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​New Math

This song is by Tom Lehrer and appears on the album That Was The Year That Was (1965) and on the 3 disc box-set The Remains of Tom Lehrer (2000).

Spoken introduction:
Some of you who have small children may have perhaps been
Put in the embarrassing position of being unable to do your
Child's arithmetic homework because of the current revolution
In mathematics teaching known as the New Math. So as a public
Service here tonight, I thought I would offer a brief lesson
In the New Math. Tonight, we're gonna cover subtraction.
This is the first room I've worked for a while that didn't have
A blackboard, so we will have to make do with more primitive
Visual aids, as they say in the ed biz. Consider the following
Subtraction problem, which I will put up here:
342 minus 173.
Now, remember how we used to do that: But in the new approach,
As you know, the important thing is to understand what you're doing,
Rather than to get the right answer. Here's how they do it now:


You can't take three from two,
Two is less than three
So you look at the four in the tens place
Now that's really four tens
So you make it three tens
Regroup, and you change a ten to ten ones
And you add 'em to the two and get twelve
And you take away three, that's nine
Is that clear?

Now instead of four in the tens place
You've got three
'Cause you added one
That is to say, ten, to the two
But you can't take seven from three
So you look in the hundreds place

From the three you then use one
To make ten ones ...
(And you know why four plus minus one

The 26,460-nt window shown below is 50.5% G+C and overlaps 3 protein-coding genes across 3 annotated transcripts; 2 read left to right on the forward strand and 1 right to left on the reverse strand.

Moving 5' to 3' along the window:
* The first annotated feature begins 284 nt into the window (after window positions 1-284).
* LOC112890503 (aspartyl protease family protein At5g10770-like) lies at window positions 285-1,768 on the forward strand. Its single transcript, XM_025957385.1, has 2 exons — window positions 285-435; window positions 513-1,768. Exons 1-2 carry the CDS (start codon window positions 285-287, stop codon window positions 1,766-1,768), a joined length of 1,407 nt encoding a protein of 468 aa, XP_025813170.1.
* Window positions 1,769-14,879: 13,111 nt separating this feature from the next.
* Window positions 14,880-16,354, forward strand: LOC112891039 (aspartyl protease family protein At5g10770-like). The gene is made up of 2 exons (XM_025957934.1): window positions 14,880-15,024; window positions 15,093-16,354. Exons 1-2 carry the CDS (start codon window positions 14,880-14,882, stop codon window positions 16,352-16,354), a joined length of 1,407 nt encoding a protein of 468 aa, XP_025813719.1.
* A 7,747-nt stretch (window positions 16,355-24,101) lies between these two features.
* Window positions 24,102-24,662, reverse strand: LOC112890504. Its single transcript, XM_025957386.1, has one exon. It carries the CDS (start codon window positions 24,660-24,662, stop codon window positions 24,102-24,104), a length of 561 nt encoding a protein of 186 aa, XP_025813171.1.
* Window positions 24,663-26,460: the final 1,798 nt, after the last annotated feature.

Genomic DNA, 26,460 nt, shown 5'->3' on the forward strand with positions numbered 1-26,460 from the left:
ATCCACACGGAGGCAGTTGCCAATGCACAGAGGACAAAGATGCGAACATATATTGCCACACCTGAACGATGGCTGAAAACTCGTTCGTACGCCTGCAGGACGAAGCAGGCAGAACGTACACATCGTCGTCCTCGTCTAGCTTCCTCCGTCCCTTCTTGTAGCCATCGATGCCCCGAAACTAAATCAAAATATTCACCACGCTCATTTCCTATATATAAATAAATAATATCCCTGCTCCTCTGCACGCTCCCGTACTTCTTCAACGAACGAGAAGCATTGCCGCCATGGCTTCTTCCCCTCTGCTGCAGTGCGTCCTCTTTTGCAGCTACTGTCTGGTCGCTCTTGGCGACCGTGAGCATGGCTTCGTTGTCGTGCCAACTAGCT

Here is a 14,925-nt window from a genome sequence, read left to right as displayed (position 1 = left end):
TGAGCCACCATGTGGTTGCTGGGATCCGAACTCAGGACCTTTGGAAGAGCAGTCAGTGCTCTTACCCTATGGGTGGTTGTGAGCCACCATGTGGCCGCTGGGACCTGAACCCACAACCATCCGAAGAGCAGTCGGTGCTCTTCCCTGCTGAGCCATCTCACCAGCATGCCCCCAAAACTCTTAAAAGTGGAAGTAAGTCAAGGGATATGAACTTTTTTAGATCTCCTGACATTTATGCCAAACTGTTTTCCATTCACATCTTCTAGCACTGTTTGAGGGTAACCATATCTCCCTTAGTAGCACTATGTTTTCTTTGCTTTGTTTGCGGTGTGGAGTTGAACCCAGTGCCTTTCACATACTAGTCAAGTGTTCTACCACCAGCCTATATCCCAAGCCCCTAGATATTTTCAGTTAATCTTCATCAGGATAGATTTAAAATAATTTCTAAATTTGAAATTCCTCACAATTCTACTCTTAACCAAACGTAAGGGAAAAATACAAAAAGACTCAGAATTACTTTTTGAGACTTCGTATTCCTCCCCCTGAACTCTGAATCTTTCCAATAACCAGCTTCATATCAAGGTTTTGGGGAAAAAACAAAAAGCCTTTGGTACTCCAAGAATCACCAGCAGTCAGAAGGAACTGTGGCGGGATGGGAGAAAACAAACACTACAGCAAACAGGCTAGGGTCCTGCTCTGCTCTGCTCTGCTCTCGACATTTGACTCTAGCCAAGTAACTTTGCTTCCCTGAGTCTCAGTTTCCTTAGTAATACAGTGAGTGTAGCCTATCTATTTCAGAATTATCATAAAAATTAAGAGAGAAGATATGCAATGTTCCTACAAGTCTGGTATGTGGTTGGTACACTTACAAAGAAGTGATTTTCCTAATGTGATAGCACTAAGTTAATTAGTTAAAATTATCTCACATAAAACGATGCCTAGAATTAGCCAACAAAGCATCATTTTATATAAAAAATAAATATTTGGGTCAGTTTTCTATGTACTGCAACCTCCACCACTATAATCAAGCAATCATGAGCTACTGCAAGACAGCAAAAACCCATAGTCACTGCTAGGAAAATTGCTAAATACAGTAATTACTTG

Plus ten is fourteen minus one?
'Cause addition is commutative, right!) ...
And so you've got thirteen tens
And you take away seven
And that leaves five ...

Well, six actually ...
But the idea is the important thing!

Now go back to the hundreds place
You're left with two
And you take away one from two
And that leaves ...?

Everybody get one?
Not bad for the first day!

Hooray for New Math
New-hoo-hoo Math
It won't do you a bit of good to review Math
It's so simple
So very simple
That only a child can do it!

Now, that actually is not the answer that I had in mind, because the
Book that I got this problem out of wants you to do it in base
Eight. But don't panic! Base eight is just like base ten really -
If you're missing two fingers! Shall we have a go at it?
Hang on ...


You can't take three from two
Two is less than three
So you look at the four in the eights place
Now that's really four eights
So you make it three eights
Regroup, and you change an eight to eight ones
And you add 'em to the two
And you get one-two base eight
Which is ten base ten
And you take away three, that's seven
Ok?

Now instead of four in the eights place
You've got three
'Cause you added one
That is to say, eight, to the two
But you can't take seven from three
So you look at the sixty-fours ...

Sixty-four? "How did sixty-four get into it?" I hear you cry!
Well, sixty-four is eight squared, don't you see? (Well, ya ask a
Silly question, ya get a silly answer!)


From the three, you then use one
To make eight ones
You add those ones to the three
And you get one-three base eight
Or, in other words
In base ten you have eleven,
And you take away seven
And seven from eleven is four!
Now go back to the sixty-fours
You're left with two
And you take away one from two
And that leaves ...?

Now, let's not always see the same hands!
One, that's right.
Whoever got one can stay after the show and clean the erasers.


Hooray for New Math
New-hoo-hoo Math!
It won't do you a bit of good to review Math
It's so simple
So very simple
That only a child can do it!

Come back tomorrow night..., we're gonna do fractions!
Y'know, I've often thought I'd like to write a mathematics
Textbook someday because I have a title that I know will
Sell a million copies; I'm gonna call it
Tropic of Calculus.

Written by:

Tom Lehrer